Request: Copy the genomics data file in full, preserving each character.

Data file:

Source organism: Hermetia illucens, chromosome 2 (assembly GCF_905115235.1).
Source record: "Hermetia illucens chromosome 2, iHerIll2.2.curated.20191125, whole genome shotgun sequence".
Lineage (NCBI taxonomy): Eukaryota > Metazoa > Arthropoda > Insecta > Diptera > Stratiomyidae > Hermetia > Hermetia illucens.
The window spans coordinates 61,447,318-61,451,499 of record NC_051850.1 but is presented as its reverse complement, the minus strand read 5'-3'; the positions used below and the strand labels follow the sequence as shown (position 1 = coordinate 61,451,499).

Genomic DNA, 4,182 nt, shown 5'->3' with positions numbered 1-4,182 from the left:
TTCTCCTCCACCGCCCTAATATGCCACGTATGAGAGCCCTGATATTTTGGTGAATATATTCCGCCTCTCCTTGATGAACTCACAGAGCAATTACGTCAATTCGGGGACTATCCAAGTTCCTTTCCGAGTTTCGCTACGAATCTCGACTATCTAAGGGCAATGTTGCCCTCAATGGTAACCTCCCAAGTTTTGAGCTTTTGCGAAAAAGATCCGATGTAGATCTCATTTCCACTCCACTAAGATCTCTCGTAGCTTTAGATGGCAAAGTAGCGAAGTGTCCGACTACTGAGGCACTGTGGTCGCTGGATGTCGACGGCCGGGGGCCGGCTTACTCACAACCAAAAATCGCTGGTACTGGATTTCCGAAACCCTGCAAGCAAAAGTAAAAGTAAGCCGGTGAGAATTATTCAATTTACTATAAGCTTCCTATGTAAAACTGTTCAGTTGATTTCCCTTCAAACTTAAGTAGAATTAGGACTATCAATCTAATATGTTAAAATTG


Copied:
Source organism: Hermetia illucens, chromosome 2 (assembly GCF_905115235.1).
Source record: "Hermetia illucens chromosome 2, iHerIll2.2.curated.20191125, whole genome shotgun sequence".
Lineage (NCBI taxonomy): Eukaryota > Metazoa > Arthropoda > Insecta > Diptera > Stratiomyidae > Hermetia > Hermetia illucens.
The window spans coordinates 61,447,318-61,451,499 of record NC_051850.1 but is presented as its reverse complement, the minus strand read 5'-3'; the positions used below and the strand labels follow the sequence as shown (position 1 = coordinate 61,451,499).

Genomic DNA, 4,182 nt, shown 5'->3' with positions numbered 1-4,182 from the left:
TTCTCCTCCACCGCCCTAATATGCCACGTATGAGAGCCCTGATATTTTGGTGAATATATTCCGCCTCTCCTTGATGAACTCACAGAGCAATTACGTCAATTCGGGGACTATCCAAGTTCCTTTCCGAGTTTCGCTACGAATCTCGACTATCTAAGGGCAATGTTGCCCTCAATGGTAACCTCCCAAGTTTTGAGCTTTTGCGAAAAAGATCCGATGTAGATCTCATTTCCACTCCACTAAGATCTCTCGTAGCTTTAGATGGCAAAGTAGCGAAGTGTCCGACTACTGAGGCACTGTGGTCGCTGGATGTCGACGGCCGGGGGCCGGCTTACTCACAACCAAAAATCGCTGGTACTGGATTTCCGAAACCCTGCAAGCAAAAGTAAAAGTAAGCCGGTGAGAATTATTCAATTTACTATAAGCTTCCTATGTAAAACTGTTCAGTTGATTTCCCTTCAAACTTAAGTAGAATTAGGACTATCAATCTAATATGTTAAAATTG